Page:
Scientists have been working tirelessly to find new ways to get clean energy. Their relentless pursuit has finally paid off with a groundbreaking development: the deployment of solar panels in space. This innovative approach promises to revolutionise our access to sustainable power, presenting a potential game-changer for our planet’s energy needs.
According to new research from the Universities of Surrey and Swansea, it’s viable to produce low-cost, lightweight solar panels that can generate energy in space. The first study of its kind followed a satellite over six years, observing how the panels generated power and weathered solar radiation over 30,000 orbits. The findings could pave the way for commercially viable solar farms in space. The satellite was built by the Surrey Space Centre with the help of young engineers from the Algerian Space Agency.
“We are very pleased that a mission designed to last one year is still working after six. These detailed data show the panels have resisted radiation, and their thin-film structure has not deteriorated in the harsh thermal and vacuum conditions of space. This ultra-low-mass solar cell technology could lead to large, low-cost solar power stations deployed in space, bringing clean energy back to Earth, and now we have the first evidence that the technology works reliably in orbit. Professor Craig Underwood, Emeritus Professor of Spacecraft Engineering, Surrey Space Centre, University of Surrey,” Professor Craig Underwood, Emeritus Professor of Spacecraft Engineering, Surrey Space Centre, University of Surrey, said.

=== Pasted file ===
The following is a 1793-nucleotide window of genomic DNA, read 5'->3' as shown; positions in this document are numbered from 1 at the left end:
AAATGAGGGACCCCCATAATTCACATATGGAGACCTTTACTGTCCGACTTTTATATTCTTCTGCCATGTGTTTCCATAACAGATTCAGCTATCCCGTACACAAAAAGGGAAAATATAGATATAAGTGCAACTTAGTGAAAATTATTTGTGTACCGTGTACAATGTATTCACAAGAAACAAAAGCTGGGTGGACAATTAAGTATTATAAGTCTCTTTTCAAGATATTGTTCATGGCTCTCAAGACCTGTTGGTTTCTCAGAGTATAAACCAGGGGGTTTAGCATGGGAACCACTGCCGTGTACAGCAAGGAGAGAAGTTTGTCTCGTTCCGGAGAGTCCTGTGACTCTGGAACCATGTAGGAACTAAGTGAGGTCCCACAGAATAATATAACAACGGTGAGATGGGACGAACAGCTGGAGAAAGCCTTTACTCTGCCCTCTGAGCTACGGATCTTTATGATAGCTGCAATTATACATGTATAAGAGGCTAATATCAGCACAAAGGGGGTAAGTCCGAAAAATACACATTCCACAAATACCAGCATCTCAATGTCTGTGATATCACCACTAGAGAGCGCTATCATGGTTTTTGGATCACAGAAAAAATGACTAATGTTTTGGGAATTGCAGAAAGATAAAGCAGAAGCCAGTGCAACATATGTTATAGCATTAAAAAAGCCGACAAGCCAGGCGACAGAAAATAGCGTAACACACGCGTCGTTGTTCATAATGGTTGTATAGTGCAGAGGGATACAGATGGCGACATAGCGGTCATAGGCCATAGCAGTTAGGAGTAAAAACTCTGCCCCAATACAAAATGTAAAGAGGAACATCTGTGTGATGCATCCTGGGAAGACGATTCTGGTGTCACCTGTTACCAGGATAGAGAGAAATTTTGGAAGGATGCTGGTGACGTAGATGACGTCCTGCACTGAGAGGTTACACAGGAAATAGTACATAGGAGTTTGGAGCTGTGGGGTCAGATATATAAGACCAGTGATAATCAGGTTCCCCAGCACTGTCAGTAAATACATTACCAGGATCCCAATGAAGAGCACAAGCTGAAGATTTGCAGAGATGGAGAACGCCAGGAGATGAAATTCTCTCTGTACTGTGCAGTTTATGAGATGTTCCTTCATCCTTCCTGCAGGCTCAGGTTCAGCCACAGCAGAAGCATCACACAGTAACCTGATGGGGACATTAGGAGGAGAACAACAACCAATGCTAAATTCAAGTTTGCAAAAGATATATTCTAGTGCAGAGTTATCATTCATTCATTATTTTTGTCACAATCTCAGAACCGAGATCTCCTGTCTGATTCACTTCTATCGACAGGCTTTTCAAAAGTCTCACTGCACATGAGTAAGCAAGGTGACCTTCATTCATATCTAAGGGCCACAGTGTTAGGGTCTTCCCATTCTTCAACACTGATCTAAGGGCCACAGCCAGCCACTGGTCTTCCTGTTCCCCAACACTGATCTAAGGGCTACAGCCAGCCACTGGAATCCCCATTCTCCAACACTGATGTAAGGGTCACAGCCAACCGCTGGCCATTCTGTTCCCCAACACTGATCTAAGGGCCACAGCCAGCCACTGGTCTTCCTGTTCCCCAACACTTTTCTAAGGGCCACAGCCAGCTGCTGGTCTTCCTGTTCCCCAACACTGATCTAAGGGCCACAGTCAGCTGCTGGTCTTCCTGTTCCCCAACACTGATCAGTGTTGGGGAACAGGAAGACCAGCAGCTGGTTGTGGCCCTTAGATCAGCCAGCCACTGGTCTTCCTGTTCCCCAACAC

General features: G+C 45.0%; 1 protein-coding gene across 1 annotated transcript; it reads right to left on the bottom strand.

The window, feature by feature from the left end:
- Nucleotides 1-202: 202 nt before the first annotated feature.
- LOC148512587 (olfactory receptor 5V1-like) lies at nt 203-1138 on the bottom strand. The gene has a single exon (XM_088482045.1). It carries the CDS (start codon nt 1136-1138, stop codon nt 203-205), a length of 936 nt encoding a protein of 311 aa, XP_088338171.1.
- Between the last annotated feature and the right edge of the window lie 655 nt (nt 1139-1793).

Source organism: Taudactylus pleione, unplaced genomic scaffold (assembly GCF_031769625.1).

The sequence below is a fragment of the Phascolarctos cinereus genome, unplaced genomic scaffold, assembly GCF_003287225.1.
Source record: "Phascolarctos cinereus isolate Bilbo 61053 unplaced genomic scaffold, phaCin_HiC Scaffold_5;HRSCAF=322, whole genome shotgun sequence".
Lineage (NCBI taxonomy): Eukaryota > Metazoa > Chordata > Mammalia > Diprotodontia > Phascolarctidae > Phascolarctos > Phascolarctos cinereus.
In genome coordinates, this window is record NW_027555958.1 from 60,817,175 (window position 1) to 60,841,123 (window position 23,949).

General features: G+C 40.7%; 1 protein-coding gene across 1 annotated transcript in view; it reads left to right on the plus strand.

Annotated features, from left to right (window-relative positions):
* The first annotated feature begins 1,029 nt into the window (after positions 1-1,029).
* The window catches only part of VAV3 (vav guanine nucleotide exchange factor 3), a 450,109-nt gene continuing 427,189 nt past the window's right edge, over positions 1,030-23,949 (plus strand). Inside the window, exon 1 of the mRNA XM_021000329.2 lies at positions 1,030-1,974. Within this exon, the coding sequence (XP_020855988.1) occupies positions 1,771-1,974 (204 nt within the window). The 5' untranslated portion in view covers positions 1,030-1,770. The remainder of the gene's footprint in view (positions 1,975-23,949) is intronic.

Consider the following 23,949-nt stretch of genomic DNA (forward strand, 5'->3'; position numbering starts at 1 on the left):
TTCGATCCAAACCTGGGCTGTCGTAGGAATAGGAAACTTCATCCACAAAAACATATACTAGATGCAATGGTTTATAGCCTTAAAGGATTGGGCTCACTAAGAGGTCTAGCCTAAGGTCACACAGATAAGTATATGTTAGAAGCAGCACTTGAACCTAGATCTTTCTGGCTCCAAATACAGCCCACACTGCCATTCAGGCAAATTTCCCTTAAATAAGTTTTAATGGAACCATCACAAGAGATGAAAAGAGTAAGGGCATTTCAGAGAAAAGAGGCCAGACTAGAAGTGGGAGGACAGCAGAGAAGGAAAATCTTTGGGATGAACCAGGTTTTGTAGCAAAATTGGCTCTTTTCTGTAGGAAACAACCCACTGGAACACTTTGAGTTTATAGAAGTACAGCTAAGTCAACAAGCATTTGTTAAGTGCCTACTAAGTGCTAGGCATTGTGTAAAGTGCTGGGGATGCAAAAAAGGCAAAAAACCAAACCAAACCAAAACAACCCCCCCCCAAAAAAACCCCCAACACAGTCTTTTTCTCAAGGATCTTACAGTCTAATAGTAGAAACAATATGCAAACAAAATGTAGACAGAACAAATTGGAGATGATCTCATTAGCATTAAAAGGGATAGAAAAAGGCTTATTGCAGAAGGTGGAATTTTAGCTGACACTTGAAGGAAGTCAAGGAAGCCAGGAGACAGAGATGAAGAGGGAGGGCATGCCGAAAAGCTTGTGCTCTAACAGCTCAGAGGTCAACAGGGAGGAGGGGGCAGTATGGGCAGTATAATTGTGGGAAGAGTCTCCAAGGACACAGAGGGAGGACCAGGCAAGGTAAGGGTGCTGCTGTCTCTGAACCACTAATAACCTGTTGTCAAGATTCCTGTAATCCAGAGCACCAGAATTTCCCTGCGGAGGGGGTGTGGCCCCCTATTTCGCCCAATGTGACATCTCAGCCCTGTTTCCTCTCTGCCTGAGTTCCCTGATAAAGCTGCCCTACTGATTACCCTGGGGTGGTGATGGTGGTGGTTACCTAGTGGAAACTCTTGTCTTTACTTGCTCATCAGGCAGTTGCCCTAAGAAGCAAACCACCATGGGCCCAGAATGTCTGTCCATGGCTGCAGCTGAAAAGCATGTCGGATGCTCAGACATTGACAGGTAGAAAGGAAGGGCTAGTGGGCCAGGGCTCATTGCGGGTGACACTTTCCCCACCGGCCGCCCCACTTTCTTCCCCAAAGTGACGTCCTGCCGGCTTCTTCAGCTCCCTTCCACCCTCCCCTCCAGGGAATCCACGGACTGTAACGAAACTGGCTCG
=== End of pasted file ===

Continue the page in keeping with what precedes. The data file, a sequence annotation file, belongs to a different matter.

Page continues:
As per a news release, researchers at the University of Swansea have developed new solar cells from cadmium telluride. These cells are larger, lighter, and more efficient than current technology, and they are also relatively cheap to make.
Scientists at the University of Surrey designed instruments to measure the performance of these cells in orbit. The satellite that carried the cells was designed and built at the Surrey Space Centre with the help of trainee engineers from the Algerian Space Agency. Although the cells’ power output decreased over time, the researchers believe that their findings prove that solar power satellites are possible and could be commercially viable.
“The successful flight test of this novel thin-film solar cell payload has leveraged funding opportunities to further develop this technology. Large-area solar arrays for space applications are a rapidly expanding market, and demonstrations such as this help to build on the UK’s world-class reputations for space technology,” said Dr Dan Lamb, University of Swansea.